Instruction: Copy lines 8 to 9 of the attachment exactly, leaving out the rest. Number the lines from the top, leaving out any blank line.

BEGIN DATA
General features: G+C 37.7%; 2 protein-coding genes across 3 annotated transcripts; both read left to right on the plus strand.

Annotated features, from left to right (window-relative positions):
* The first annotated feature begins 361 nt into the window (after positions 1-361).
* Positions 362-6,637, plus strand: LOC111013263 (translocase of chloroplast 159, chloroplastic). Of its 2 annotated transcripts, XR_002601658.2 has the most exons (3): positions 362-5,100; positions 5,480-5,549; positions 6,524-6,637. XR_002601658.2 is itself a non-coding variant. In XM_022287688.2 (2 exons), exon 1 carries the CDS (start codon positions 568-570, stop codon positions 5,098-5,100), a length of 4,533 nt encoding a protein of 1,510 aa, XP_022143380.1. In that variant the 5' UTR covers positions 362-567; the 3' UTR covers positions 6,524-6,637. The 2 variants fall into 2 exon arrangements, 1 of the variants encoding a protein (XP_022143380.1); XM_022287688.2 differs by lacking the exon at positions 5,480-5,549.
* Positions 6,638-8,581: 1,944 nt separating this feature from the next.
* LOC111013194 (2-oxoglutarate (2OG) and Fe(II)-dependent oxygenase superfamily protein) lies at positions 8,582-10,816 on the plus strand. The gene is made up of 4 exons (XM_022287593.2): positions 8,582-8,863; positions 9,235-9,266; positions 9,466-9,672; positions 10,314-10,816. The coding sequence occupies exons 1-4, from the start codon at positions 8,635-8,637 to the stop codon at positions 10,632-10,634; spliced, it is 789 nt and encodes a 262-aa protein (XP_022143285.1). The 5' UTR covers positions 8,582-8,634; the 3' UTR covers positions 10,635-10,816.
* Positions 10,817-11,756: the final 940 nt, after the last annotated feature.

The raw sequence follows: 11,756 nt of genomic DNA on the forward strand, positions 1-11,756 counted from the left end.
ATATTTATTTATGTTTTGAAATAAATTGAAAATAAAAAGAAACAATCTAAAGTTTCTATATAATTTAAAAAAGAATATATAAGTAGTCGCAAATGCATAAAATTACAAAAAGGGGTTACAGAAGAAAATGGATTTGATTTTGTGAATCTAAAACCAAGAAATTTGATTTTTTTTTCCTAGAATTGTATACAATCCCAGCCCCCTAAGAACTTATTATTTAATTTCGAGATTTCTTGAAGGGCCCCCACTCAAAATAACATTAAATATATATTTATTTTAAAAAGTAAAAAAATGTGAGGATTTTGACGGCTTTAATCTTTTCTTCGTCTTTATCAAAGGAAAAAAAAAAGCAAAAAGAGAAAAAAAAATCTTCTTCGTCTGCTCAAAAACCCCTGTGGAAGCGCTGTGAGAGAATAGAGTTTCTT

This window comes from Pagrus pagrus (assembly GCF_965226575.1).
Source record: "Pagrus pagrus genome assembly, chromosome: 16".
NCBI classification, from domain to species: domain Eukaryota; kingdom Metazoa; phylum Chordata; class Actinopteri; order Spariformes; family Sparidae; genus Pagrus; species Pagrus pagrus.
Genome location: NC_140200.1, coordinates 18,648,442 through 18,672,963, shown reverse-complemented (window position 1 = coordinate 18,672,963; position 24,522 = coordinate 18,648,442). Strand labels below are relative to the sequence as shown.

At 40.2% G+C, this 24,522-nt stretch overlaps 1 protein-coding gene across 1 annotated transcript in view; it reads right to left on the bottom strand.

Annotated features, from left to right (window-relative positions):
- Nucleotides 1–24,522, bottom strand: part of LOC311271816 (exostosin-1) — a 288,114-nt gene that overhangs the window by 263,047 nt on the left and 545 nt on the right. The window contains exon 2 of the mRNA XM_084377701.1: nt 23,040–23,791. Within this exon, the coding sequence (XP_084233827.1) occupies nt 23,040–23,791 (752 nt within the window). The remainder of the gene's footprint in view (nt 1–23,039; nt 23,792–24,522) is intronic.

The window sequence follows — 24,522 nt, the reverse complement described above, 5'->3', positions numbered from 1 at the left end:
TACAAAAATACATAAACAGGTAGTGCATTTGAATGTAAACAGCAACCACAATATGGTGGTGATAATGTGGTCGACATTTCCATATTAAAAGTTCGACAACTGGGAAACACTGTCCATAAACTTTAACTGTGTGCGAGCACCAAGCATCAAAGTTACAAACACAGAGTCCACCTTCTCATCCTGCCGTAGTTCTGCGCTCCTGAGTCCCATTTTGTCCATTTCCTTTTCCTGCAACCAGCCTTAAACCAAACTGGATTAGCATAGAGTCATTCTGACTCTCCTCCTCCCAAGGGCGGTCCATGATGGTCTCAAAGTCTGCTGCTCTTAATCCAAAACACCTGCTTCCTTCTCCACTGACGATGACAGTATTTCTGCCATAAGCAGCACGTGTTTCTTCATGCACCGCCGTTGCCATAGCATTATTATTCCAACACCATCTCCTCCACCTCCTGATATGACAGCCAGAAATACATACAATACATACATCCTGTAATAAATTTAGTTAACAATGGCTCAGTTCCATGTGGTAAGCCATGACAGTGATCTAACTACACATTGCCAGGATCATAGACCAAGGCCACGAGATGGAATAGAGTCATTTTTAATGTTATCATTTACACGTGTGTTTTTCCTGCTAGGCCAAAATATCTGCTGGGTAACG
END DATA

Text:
The raw sequence follows: 11,756 nt of genomic DNA on the forward strand, positions 1-11,756 counted from the left end.
ATATTTATTTATGTTTTGAAATAAATTGAAAATAAAAAGAAACAATCTAAAGTTTCTATATAATTTAAAAAAGAATATATAAGTAGTCGCAAATGCATAAAATTACAAAAAGGGGTTACAGAAGAAAATGGATTTGATTTTGTGAATCTAAAACCAAGAAATTTGATTTTTTTTTCCTAGAATTGTATACAATCCCAGCCCCCTAAGAACTTATTATTTAATTTCGAGATTTCTTGAAGGGCCCCCACTCAAAATAACATTAAATATATATTTATTTTAAAAAGTAAAAAAATGTGAGGATTTTGACGGCTTTAATCTTTTCTTCGTCTTTATCAAAGGAAAAAAAAAAGCAAAAAGAGAAAAAAAAATCTTCTTCGTCTGCTCAAAAACCCCTGTGGAAGCGCTGTGAGAGAATAGAGTTTCTT